St. Peter's First Sermon
Acts 2:14-40
But Peter, standing up with the eleven, lifted up his voice, and said to them, You men of Judaea, and all you that dwell at Jerusalem…

Here we have the report of a sermon preached within a few days of Christ's ascension, addressed to men many of whom knew Jesus Christ, all of whom had heard of His work, His life, and His death, and setting forth the apostolic estimate of Christ, His miracles, His teaching, His ascended condition and glory. We cannot realise, unless by an intellectual effort, the special worth of these apostolic reports contained in the Acts. Men are sometimes sceptical about them asking, How did we get them at all? how were they handed down? This is, however, an easier question to answer than some think. If we take, for instance, this Pentecostal address alone, we know that St. Luke had many opportunities of personal communication with St. Peter. But there is another solution. The ancients made a great use of shorthand, and were quite well accustomed to take down spoken discourses, transmitting them thus to future ages.

I. THE CONGREGATION assembled to listen to this first gospel discourse preached by a human agent was A NOTABLE AND REPRESENTATIVE ONE. They were all Jews or Jewish proselytes, showing how extremely wide, at the epoch of the Incarnation, was the dispersion of God's ancient people. The Divine seed fell upon no unploughed and unroken soil. Pure and noble ideas of worship and morality had been scattered broadcast throughout the world. Some years ago the judgment of Solomon was found depicted on the ceiling of a Pompeian house, witnessing to the spread of Scriptural knowledge through Jewish artists in the time of Tiberius and of Nero A race of missionaries, too, equipped for their work, was developed through the discipline of exile. The thousands who hung upon Peter's lips needed nothing but instruction in the faith of Jesus Christ, together with the baptism of the Spirit, and the finest, the most enthusiastic, and the most cosmopolitan of agencies lay ready to the Church's hand. While, again, the organisation of synagogues, which the exigencies of the dispersion had called into existence, was just the one suited to the various purposes of charity, worship, and teaching, which the Christian Church required.

II. THE BRAVE, OUTSPOKEN TONE OF THIS SERMON evidences the power and influence of the Holy Spirit upon St. Peter's mind. notes the courageous tone of this address as a clear evidence of the truth of the resurrection.

III. Again, the tone of St. Peter's sermon was remarkable because of its ENLARGED AND ENLIGHTENED SPIRITUALITY. It proved the Spirit's power in illuminating the human consciousness. St. Peter was rapidly gaining a true conception of the nature of the kingdom of God. He enunciates that conception in this sermon. He proclaims Christianity, in its catholic and universal aspect, when he quotes Joel as predicting the time when the Lord would pour out His Spirit upon all flesh.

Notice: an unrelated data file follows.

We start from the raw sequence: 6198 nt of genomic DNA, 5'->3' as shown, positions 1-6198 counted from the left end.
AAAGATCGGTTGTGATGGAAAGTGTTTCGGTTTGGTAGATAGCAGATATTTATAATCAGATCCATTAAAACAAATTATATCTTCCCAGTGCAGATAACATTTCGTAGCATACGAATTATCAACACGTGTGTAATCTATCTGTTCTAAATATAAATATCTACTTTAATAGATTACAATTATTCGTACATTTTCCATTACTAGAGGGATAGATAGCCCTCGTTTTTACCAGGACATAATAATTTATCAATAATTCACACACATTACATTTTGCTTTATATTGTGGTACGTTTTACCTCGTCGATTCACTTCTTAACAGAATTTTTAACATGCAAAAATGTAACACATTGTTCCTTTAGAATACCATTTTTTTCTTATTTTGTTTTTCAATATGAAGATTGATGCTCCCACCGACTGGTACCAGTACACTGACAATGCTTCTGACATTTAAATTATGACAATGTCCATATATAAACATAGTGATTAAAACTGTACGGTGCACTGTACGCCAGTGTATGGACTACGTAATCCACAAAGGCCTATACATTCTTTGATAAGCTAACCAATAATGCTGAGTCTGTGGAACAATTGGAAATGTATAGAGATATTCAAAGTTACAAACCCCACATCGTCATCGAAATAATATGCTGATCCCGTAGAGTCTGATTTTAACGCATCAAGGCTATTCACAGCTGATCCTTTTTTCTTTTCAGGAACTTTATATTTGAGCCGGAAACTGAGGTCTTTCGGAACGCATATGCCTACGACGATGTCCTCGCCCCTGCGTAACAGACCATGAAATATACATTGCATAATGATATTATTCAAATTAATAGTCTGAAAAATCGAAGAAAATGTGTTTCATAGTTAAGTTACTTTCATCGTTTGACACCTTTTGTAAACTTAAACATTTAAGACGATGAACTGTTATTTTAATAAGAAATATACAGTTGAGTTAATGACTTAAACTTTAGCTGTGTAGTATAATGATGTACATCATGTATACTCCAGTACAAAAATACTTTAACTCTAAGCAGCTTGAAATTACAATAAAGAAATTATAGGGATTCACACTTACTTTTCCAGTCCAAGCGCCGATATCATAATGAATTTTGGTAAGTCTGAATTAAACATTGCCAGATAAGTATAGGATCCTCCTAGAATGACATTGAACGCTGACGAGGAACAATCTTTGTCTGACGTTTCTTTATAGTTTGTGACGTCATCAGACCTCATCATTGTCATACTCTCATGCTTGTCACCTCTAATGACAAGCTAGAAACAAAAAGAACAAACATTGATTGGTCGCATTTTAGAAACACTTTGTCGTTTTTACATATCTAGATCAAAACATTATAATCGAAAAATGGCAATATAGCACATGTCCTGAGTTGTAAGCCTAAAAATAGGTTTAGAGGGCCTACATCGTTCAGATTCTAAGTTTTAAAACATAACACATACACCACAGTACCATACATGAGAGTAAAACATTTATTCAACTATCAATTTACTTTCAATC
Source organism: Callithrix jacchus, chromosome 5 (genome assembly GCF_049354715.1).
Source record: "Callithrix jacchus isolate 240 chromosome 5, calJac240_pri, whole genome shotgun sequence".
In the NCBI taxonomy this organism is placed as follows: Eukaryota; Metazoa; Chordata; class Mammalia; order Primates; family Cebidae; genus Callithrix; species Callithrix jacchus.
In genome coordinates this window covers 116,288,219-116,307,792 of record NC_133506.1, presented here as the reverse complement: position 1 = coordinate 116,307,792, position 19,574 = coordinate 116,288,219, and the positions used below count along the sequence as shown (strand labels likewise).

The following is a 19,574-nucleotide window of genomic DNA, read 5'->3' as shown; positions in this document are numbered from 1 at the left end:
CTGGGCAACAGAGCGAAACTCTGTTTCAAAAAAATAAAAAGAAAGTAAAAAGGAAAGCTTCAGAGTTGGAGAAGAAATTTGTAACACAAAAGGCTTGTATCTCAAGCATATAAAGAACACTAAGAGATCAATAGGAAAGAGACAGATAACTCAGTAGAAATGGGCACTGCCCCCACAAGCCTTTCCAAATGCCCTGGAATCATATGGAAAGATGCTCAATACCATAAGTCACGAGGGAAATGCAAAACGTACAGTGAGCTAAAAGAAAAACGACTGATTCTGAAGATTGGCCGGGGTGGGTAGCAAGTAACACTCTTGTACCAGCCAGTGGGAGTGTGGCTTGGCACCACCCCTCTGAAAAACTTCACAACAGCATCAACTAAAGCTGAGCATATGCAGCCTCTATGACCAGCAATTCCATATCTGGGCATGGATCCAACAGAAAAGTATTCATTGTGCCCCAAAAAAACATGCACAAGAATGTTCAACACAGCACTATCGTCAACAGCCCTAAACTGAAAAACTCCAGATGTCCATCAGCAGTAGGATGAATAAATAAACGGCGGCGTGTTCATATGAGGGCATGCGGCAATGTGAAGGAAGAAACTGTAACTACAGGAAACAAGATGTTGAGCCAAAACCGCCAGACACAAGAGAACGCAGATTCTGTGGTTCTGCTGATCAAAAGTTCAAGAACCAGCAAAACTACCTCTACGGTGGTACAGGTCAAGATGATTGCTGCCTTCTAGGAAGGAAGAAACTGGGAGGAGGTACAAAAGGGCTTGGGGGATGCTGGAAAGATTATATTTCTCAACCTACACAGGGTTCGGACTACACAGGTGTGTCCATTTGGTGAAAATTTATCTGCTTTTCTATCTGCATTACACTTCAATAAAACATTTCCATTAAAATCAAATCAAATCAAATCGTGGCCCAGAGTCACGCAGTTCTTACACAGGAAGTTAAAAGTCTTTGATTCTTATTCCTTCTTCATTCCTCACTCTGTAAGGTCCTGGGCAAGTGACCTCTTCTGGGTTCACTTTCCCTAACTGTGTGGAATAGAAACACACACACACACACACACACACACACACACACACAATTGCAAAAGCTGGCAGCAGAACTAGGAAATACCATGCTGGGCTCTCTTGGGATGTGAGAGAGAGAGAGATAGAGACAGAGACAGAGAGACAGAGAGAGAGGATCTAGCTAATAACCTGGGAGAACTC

IV. Let us look somewhat farther into the matter of this earliest Christian sermon, that we may learn THE APOSTOLIC VIEW OF THE CHRISTIAN SCHEME. What was the conception of Christ's life, work, and ascended state, which St. Peter presented to the astonished multitude? We must not expect, indeed, to find in this sermon a formulated and scientific system of Christian doctrine. St. Peter was as yet far too near the great events he declared, far too close to the superhuman personality of Christ, to coordinate his ideas and arrange his views. Yet his discourse contains all the great principles of catholic Christianity as opposed to that low view which would represent the earliest Christians. as preaching the purely humanitarian scheme of modern unitarianism. St. Peter taught boldly the miraculous element of Christ's life, describing Him as "a man approved of God by mighty works," etc. Yet he did not dwell as much as we might have expected upon the miraculous side of Christ's ministry. And that for a very simple reason. The inhabitants of the East were so accustomed to the practices of magic that they simply classed the Christian missionaries with magicians. The apostles had, however, a more powerful argument in reserve. They preached a spiritual religion, a present peace with God, a present forgiveness of sins; they pointed forward to a future life of which even here below believers possess the earnest and pledge.

V. Again, the sermon shows THE METHOD OF INTERPRETING THE PSALMS AND PROPHETS popular among the pious Jews of St. Peter's time. St. Peter's method of interpretation is identical with that of our Lord, of St. Paul, and of the author of the Epistle to the Hebrews. He beholds in the Psalms hints and types of the profoundest doctrines of the Creed. He finds in the sixteenth Psalm a prophecy of the intermediate state of souls and of the resurrection of our Lord.

(G. T. Stokes, D. D.)

Parallel Verses
KJV: But Peter, standing up with the eleven, lifted up his voice, and said unto them, Ye men of Judaea, and all ye that dwell at Jerusalem, be this known unto you, and hearken to my words:

WEB: But Peter, standing up with the eleven, lifted up his voice, and spoke out to them, "You men of Judea, and all you who dwell at Jerusalem, let this be known to you, and listen to my words.

St. Peter to the Multitude
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